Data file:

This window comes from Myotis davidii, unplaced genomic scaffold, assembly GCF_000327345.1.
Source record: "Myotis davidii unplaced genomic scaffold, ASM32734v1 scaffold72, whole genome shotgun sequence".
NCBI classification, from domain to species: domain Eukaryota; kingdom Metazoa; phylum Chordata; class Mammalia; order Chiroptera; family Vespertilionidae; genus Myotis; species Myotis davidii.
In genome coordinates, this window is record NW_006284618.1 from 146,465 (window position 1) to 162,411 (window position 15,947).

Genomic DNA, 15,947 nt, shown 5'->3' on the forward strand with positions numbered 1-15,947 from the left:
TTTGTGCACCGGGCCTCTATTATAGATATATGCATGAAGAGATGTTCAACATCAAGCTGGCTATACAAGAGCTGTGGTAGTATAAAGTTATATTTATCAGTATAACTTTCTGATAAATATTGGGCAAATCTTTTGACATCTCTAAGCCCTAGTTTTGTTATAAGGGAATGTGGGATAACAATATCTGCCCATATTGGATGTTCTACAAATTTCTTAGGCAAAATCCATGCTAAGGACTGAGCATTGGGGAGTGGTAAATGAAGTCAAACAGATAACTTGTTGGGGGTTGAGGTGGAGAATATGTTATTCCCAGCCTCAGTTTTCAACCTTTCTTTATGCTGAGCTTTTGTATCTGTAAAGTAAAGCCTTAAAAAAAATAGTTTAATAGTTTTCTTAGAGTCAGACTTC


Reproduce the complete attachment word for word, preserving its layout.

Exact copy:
This window comes from Myotis davidii, unplaced genomic scaffold, assembly GCF_000327345.1.
Source record: "Myotis davidii unplaced genomic scaffold, ASM32734v1 scaffold72, whole genome shotgun sequence".
NCBI classification, from domain to species: domain Eukaryota; kingdom Metazoa; phylum Chordata; class Mammalia; order Chiroptera; family Vespertilionidae; genus Myotis; species Myotis davidii.
In genome coordinates, this window is record NW_006284618.1 from 146,465 (window position 1) to 162,411 (window position 15,947).

Genomic DNA, 15,947 nt, shown 5'->3' on the forward strand with positions numbered 1-15,947 from the left:
TTTGTGCACCGGGCCTCTATTATAGATATATGCATGAAGAGATGTTCAACATCAAGCTGGCTATACAAGAGCTGTGGTAGTATAAAGTTATATTTATCAGTATAACTTTCTGATAAATATTGGGCAAATCTTTTGACATCTCTAAGCCCTAGTTTTGTTATAAGGGAATGTGGGATAACAATATCTGCCCATATTGGATGTTCTACAAATTTCTTAGGCAAAATCCATGCTAAGGACTGAGCATTGGGGAGTGGTAAATGAAGTCAAACAGATAACTTGTTGGGGGTTGAGGTGGAGAATATGTTATTCCCAGCCTCAGTTTTCAACCTTTCTTTATGCTGAGCTTTTGTATCTGTAAAGTAAAGCCTTAAAAAAAATAGTTTAATAGTTTTCTTAGAGTCAGACTTC